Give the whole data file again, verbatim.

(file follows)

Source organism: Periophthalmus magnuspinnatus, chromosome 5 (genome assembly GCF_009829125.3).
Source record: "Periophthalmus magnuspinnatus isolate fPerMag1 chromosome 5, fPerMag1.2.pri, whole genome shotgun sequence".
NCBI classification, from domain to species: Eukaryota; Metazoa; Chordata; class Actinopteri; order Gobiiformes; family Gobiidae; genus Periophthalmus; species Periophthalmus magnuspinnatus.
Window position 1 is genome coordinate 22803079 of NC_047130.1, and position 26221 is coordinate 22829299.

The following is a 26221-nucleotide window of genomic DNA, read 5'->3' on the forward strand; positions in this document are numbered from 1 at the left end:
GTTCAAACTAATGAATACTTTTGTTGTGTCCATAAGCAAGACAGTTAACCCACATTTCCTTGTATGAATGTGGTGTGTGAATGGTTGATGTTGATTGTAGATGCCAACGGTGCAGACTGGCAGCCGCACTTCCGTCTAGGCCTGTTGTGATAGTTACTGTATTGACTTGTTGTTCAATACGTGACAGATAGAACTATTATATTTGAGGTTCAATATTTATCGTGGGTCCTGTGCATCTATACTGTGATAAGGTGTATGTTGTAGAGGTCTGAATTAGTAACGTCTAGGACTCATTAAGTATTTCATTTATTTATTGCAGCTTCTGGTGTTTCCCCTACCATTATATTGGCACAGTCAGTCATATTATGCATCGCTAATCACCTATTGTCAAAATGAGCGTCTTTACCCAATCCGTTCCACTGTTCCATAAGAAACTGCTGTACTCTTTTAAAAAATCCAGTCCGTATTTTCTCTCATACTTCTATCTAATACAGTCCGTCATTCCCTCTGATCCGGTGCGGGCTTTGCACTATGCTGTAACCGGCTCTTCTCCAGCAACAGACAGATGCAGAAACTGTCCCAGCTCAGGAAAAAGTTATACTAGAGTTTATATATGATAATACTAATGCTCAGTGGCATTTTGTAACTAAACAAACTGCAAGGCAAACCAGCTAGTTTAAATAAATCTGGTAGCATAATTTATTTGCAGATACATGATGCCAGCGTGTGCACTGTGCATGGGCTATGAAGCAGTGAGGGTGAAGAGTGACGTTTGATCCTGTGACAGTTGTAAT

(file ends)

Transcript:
Source organism: Periophthalmus magnuspinnatus, chromosome 5 (genome assembly GCF_009829125.3).
Source record: "Periophthalmus magnuspinnatus isolate fPerMag1 chromosome 5, fPerMag1.2.pri, whole genome shotgun sequence".
NCBI classification, from domain to species: Eukaryota; Metazoa; Chordata; class Actinopteri; order Gobiiformes; family Gobiidae; genus Periophthalmus; species Periophthalmus magnuspinnatus.
Window position 1 is genome coordinate 22803079 of NC_047130.1, and position 26221 is coordinate 22829299.

The following is a 26221-nucleotide window of genomic DNA, read 5'->3' on the forward strand; positions in this document are numbered from 1 at the left end:
GTTCAAACTAATGAATACTTTTGTTGTGTCCATAAGCAAGACAGTTAACCCACATTTCCTTGTATGAATGTGGTGTGTGAATGGTTGATGTTGATTGTAGATGCCAACGGTGCAGACTGGCAGCCGCACTTCCGTCTAGGCCTGTTGTGATAGTTACTGTATTGACTTGTTGTTCAATACGTGACAGATAGAACTATTATATTTGAGGTTCAATATTTATCGTGGGTCCTGTGCATCTATACTGTGATAAGGTGTATGTTGTAGAGGTCTGAATTAGTAACGTCTAGGACTCATTAAGTATTTCATTTATTTATTGCAGCTTCTGGTGTTTCCCCTACCATTATATTGGCACAGTCAGTCATATTATGCATCGCTAATCACCTATTGTCAAAATGAGCGTCTTTACCCAATCCGTTCCACTGTTCCATAAGAAACTGCTGTACTCTTTTAAAAAATCCAGTCCGTATTTTCTCTCATACTTCTATCTAATACAGTCCGTCATTCCCTCTGATCCGGTGCGGGCTTTGCACTATGCTGTAACCGGCTCTTCTCCAGCAACAGACAGATGCAGAAACTGTCCCAGCTCAGGAAAAAGTTATACTAGAGTTTATATATGATAATACTAATGCTCAGTGGCATTTTGTAACTAAACAAACTGCAAGGCAAACCAGCTAGTTTAAATAAATCTGGTAGCATAATTTATTTGCAGATACATGATGCCAGCGTGTGCACTGTGCATGGGCTATGAAGCAGTGAGGGTGAAGAGTGACGTTTGATCCTGTGACAGTTGTAAT